Sturm-Liouville theory/Proofs

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This article proves that solutions to the Sturm-Liouville equation corresponding to distinct eigenvalues are orthogonal. Note that when the Sturm-Liouville problem is regular, distinct eigenvalues are guaranteed. For background see Sturm-Liouville theory.

Orthogonality Theorem

, where f(x) and g(x) are solutions to the Sturm-Liouville equation corresponding to distinct eigenvalues and w(x) is the "weight" or "density" function.


Let f(x) and g(x) be solutions of the Sturm-Liouville equation (1) corresponding to eigenvalues and respectively. Multiply the equation for g(x) by f(x) (the complex conjugate of f(x)) to get:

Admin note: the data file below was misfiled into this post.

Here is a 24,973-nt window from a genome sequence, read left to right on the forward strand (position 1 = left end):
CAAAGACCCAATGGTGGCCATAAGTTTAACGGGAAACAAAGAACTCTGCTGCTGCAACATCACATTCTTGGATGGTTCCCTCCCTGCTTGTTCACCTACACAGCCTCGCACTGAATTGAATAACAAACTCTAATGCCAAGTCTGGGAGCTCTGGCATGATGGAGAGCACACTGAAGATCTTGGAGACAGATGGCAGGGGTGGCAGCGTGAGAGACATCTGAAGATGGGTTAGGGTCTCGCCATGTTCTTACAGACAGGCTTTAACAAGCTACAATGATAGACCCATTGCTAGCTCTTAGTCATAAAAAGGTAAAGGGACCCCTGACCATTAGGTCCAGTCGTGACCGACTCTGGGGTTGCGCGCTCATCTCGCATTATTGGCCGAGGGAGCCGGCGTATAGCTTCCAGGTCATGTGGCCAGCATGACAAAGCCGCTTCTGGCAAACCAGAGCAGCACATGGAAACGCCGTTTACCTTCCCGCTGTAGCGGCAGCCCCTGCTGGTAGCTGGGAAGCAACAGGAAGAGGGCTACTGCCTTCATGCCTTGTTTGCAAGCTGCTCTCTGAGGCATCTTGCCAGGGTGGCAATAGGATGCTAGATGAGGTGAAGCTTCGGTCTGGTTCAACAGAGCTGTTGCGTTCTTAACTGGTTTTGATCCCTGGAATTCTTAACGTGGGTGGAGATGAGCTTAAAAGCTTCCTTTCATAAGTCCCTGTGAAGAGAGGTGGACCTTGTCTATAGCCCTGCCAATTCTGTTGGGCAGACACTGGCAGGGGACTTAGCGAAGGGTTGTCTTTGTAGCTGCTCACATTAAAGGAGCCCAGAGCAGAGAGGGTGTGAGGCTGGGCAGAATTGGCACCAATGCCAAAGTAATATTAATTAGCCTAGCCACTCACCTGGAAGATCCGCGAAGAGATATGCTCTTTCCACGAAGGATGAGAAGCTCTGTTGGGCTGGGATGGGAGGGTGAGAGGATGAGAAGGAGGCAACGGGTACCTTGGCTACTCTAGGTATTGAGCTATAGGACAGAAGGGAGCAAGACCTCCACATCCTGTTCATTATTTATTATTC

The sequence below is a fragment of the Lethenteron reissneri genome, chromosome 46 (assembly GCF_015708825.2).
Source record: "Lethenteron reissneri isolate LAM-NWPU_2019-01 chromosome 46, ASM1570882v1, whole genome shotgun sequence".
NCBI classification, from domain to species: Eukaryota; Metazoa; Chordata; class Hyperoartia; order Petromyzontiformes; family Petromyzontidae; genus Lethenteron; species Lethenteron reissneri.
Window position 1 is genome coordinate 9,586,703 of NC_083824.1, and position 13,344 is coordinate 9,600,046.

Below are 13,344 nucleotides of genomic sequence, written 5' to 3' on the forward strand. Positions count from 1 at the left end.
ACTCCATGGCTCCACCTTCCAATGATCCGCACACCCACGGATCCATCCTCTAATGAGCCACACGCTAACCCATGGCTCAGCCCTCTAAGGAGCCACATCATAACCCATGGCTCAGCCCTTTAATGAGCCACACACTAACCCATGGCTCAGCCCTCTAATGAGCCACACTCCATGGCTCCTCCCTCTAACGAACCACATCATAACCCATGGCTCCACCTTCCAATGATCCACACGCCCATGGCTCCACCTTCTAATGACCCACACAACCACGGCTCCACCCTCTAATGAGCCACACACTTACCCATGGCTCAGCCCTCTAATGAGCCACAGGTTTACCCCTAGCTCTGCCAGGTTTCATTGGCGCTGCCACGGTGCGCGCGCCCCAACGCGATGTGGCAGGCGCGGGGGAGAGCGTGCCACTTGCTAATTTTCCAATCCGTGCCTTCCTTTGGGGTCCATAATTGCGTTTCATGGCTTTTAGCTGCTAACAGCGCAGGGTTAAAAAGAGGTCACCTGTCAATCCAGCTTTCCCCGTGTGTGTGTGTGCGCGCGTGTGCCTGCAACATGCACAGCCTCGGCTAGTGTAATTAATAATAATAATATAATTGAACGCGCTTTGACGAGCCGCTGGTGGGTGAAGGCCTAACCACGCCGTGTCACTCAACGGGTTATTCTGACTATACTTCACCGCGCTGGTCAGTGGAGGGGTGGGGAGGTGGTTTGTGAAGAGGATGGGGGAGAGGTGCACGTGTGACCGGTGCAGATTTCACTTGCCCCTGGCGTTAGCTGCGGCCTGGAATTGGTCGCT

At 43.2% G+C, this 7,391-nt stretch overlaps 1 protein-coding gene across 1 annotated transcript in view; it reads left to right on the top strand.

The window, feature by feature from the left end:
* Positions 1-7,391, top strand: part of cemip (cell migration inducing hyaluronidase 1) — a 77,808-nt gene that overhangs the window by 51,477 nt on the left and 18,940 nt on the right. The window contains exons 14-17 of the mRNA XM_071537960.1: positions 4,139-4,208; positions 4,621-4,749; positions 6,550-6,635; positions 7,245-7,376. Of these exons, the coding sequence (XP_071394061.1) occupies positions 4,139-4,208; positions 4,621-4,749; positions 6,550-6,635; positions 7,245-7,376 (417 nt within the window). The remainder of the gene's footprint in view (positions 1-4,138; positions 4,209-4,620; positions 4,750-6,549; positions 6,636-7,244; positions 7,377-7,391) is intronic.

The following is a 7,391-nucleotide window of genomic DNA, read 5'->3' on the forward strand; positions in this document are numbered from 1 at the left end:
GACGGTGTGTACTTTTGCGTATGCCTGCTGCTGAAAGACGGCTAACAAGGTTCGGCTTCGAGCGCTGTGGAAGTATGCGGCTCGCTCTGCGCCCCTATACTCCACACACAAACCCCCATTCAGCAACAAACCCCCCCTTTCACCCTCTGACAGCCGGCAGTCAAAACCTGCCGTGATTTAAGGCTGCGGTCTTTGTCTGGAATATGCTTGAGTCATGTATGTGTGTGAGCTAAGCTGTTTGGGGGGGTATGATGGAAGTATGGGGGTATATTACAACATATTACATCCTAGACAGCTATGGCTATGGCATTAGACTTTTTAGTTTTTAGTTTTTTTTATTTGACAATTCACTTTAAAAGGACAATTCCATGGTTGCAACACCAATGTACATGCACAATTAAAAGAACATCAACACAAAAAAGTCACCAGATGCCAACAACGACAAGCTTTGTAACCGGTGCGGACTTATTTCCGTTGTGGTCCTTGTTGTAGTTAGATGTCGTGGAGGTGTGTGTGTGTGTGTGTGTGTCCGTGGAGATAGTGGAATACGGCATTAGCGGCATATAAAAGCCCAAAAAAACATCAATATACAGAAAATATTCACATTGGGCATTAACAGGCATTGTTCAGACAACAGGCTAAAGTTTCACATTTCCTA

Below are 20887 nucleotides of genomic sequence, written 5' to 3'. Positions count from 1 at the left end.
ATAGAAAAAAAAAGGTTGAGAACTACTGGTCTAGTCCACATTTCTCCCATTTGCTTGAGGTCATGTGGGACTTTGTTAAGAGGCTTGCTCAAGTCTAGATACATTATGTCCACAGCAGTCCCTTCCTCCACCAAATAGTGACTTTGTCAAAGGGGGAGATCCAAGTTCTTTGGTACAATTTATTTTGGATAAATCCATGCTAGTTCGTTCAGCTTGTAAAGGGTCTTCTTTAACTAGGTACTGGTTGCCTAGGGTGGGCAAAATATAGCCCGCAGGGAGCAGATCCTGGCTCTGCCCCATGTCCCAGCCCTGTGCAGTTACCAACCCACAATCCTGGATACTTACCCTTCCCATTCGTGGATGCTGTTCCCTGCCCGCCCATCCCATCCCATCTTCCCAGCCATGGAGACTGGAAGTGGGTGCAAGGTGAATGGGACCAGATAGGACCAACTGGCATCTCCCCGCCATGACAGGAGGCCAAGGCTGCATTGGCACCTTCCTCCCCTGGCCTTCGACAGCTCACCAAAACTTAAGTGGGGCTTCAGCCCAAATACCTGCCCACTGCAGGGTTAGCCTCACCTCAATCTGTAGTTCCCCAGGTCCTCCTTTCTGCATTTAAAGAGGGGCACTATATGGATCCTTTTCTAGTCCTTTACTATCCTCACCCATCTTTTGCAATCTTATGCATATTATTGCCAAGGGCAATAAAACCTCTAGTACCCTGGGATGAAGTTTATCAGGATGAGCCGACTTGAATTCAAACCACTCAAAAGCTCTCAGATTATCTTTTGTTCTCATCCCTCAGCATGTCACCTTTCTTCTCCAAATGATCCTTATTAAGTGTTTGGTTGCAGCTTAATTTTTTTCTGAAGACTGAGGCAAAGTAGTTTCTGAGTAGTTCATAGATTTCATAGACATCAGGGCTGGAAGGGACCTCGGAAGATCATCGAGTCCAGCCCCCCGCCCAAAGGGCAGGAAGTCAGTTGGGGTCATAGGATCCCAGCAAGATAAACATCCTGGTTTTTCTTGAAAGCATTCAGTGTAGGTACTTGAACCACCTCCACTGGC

(Only f(x), g(x), , and may be complex; all other quantities are real.) Complex conjugate this equation, exchange f(x) and g(x), and subtract the new equation from the original:

Integrate this between the limits and


The right side of this equation vanishes because of the boundary conditions, which are either:

periodic boundary conditions, i.e., that f(x), g(x), and their first derivatives (as well as p(x)) have the same values at as at , or
that independently at and at either:
the condition cited in equation (2) or (3) holds or:


If we set , so that the integral surely is non-zero, then it follows that λ =λ that is, the eigenvalues are real, making the differential operator in the Sturm-Liouville equation self-adjoint (hermitian); so:

It follows that, if and have distinct eigenvalues, then they are orthogonal. QED.